View Full Version : Well...so..how do you get rid of the sulfur smell

08-25-2009, 12:50 AM
The mead, 4 gallons in a 5 gallon carboy...i have nothing smaller other than two one gallon carboys, has decided that it would like to give me the middle finger after smelling and tasting good. It smells of sulfur, it is there, and it is distinct.

I cold crashed the full 5 gallon carboy in the fridge for about 3 days to get the yeast to stop feeding..it was nearing 16% and I didnt want it that high. I then racked out 1 gallon of it onto some raspberries in a one gallon carboy, and the rest went into another 5 gallon carboy.

The raspberry batch smells wonderful.
I cleaned and used the acid sanitizer on all equipment, rinsed very very well, i was paranoid after my last batch failed.

The only other ingredients in the 5 gallons carboy other than mead are 4 cloves and half of a split vanilla bean and there is...well was soome foam on top very light and not very thick kinda swirly kinda not, it was not moving on its own, but I shook it to see if I could gas it..
I also used the recomended dose of sodium metebisulfate to help keep anything else from happening. Also this smell crept up over night it was not in the original.
Its in the nose, not in the taste, tastes fine actually like it did before I cold crashed it.

Can anybody tell me how to get rid of this before I pull my hair out...being so close to TRF and I will have nothing to bring...aside from a few bottles of raspberry melomel. Im not serving anybody this awful smelling, good tasting mead to anybody.

Medsen Fey
08-25-2009, 09:14 AM
For the smelly batch, please provide the details of the recipe and process including the time frames and doses of all additions in the format outlined in the FAQ.

08-25-2009, 11:44 AM
Also, please describe the exact smell. Sulfur compounds can either smell like burnt matches or lit firework fuses, or they will smell of rotten eggs or cabbage. The exact nature of the sulfur smell is important to determine.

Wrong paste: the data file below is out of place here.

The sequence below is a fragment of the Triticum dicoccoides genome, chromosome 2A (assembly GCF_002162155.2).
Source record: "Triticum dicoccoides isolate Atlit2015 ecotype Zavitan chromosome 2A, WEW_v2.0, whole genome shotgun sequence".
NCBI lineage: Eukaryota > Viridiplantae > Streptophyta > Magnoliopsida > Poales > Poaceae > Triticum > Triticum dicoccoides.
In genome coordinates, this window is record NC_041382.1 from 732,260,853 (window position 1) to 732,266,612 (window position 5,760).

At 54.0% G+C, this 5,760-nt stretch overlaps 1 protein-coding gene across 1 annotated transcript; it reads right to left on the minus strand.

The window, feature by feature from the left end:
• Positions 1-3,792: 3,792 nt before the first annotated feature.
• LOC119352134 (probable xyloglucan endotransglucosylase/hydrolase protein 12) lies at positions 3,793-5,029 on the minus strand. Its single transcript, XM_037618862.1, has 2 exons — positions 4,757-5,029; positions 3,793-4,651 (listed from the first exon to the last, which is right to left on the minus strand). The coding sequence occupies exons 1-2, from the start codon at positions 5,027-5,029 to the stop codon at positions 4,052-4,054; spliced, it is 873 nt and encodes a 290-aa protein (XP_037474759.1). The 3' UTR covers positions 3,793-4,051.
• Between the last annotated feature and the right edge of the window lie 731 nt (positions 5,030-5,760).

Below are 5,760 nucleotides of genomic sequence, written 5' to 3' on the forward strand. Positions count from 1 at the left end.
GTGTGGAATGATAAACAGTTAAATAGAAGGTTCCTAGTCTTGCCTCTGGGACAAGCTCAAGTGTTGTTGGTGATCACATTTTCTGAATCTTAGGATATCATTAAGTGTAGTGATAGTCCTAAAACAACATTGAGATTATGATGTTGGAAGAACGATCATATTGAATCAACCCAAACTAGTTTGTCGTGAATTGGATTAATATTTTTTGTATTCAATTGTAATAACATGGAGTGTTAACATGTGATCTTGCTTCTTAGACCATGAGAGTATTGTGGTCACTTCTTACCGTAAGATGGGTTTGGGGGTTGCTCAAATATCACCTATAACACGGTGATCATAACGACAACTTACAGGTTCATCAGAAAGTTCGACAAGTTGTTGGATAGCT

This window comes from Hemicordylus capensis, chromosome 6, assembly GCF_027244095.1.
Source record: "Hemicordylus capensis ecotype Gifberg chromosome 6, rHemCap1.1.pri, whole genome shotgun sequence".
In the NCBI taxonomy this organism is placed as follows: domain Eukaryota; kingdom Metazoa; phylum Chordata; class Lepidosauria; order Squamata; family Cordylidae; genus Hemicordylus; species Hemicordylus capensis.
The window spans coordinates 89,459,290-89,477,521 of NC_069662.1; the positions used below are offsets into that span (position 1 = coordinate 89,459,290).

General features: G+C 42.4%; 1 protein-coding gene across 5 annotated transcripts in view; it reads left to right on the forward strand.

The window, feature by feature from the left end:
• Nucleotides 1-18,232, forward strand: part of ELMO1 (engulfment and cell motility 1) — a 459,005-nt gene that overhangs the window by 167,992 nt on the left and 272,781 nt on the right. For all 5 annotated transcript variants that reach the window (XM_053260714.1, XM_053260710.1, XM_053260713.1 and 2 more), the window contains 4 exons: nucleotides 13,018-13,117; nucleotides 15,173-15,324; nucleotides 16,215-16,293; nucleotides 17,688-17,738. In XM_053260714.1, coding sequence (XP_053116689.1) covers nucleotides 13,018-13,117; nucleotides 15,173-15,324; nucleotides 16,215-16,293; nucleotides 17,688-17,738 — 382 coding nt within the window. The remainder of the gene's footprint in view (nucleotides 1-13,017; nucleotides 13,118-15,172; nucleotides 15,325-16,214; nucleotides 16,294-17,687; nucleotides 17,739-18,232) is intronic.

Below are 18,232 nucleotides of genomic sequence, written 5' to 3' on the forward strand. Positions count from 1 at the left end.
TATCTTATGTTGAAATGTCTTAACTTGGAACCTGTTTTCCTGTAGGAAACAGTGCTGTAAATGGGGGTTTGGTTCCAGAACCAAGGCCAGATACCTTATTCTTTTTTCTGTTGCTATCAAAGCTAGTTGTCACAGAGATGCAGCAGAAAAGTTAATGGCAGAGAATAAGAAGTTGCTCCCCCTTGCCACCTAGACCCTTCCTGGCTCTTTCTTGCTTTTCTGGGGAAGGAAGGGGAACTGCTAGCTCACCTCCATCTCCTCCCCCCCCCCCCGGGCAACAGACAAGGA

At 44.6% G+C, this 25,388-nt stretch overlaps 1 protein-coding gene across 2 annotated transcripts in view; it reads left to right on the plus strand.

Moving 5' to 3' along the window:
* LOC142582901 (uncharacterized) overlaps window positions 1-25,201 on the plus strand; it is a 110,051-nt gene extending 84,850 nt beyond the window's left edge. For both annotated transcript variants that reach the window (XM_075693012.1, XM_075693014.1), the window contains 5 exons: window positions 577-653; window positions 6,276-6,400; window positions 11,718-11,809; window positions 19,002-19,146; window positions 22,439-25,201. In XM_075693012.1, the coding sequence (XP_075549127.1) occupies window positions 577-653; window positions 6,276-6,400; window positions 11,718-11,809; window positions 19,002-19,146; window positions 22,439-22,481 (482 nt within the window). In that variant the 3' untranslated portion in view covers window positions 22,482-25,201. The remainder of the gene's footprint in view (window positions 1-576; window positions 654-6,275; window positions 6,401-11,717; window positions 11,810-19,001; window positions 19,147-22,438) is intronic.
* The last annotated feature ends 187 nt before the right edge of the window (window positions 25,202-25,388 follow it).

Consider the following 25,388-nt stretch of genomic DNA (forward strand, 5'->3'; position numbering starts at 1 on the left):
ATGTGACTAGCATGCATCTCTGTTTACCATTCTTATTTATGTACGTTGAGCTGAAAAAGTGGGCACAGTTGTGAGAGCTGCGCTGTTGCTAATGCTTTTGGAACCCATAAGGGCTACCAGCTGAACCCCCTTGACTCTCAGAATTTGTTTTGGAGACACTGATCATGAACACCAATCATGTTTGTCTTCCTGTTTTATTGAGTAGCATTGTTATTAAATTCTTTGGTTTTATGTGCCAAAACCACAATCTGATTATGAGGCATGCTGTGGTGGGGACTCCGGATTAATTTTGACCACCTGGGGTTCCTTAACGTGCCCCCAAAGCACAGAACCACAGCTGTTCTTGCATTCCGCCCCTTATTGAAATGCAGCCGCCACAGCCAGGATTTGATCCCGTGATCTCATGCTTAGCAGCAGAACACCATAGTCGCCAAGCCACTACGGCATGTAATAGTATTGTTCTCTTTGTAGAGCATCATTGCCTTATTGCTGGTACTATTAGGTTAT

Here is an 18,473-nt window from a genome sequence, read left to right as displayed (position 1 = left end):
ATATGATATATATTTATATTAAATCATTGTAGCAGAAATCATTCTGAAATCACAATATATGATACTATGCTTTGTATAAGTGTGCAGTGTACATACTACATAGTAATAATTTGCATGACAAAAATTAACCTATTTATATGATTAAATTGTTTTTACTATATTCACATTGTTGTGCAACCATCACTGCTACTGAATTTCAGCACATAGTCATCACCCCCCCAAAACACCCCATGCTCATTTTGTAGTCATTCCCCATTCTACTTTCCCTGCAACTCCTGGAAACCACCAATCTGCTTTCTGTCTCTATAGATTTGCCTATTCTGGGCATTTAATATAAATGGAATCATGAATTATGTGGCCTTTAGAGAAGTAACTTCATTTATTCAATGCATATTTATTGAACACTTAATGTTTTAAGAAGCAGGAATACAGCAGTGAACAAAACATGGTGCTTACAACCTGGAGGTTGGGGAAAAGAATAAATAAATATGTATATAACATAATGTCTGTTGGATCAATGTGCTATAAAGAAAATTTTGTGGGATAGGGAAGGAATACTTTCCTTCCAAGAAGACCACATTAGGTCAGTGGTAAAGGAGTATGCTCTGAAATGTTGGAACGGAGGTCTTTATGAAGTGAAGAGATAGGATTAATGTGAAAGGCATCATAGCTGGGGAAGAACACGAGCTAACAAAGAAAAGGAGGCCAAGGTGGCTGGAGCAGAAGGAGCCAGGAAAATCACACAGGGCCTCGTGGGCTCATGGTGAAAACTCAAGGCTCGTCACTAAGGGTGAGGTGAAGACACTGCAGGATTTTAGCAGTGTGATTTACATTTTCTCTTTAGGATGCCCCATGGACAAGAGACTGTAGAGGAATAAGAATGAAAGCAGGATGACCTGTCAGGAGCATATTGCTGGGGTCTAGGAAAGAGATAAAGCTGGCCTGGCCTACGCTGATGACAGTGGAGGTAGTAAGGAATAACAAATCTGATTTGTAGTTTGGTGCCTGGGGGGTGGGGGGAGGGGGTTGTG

08-25-2009, 05:10 PM
My recipe is as follows

11 # wildflower honey
4 # of Tupelo honey
1 tsp wine tannin
2 tsp Acid blend
5 tsp Yeast nutrient
enough ozarka water to fill to 5 gallons.
I did a no boil on this one.

I had some PH issues with the acid blend but I fix the issue before it got bad.

The starting gravity was 1.12, the ending was around 1.01.

I feed the yeas about 2 tsp yeast nutrient and a little energizer at 1.08, and at 1.04 I feed it 1 tsp yeast nutrient and a little energizer around a 1/4 tsp.

When the SG got to 1.01 ,I put the whole thing in the fridge and crashed it for three days. After this I racked onto some sulfites ( i dont remember how much but it was the recomended dose on the package) 4 cloves and a split vanilla bean(well half of one). The next day I open it up to smell it and I have a rotten eggy smell may be with a hint of burnt match..im not sure.... I do know that it smells of rotten eggs.

And Like I said everything was absolutly perfect until I racked it..and even the one gallon I racked from the same 5 gallon batch(the bad smelling) is perfect.

08-25-2009, 06:20 PM
What yeast did you use?

It might just be the sulfites offgassing, in which time should cause this to go away.

David Baldwin
08-25-2009, 07:04 PM
I'm inclined to think too that it may be the sulfur from the sodium metabisulfite offgassing.

One thing to note that caught my attention. The sodium metabi is fine for sterilizing equipment etc, but I stick with the potassium metabisulfite for stabilization. I don't want the added sodium in my diet.

If it were my meadworks, I would bubble CO2 through the mead to assist in offgassing the sulfur. It may help.

08-25-2009, 08:11 PM
The yeast I used was cote de blanc, or however you say it...so two of you thing it might be somthing out gassing...I dont have any equipment to blow co2 through it.....is there anyother way for me to do this?

Medsen Fey
08-26-2009, 09:19 AM
Just keep degassing the mead by swirling the carboy and blow of the dissolved CO2 for a few days. That may eliminate the smell. If it does not, racking again may help. It it still smell stinky after that, then treatment is probably needed.

08-26-2009, 03:00 PM
"Rotten Egg" is definitely hydrogen sulfide (reduced sulfur). Oxidized sulfur (including the SO2 coming from metabisulfite) smells more like burnt matches or fireworks fuses in the process of burning. The excess SO2 coming from metabisulfite in solution will be "sharp" smelling, irritating the inside of the nose but NOT smelling like a rotting egg or a dead animal carcass.

You definitely have H2S in there, and the best way to get rid of it is to purge the gas out of solution by splashing it a bit as you rack from one vessel to another. Yes, this will introduce some oxygen into your mead. However, slight oxidation is far preferable to the bad odors/flavors that will remain in the mead if you don't purge the H2S before it changes to mercaptans and, eventually, disulfides. If you're worried about oxidation after you've splash-racked, then add enough metabisulfite to bring the free SO2 level up to about 50 ppm. Again, that releases oxidized sulfur into your mead - the "good" kind in winemaking - which will both assist in purging any remaining H2S and will act as an antioxidant for the mead itself.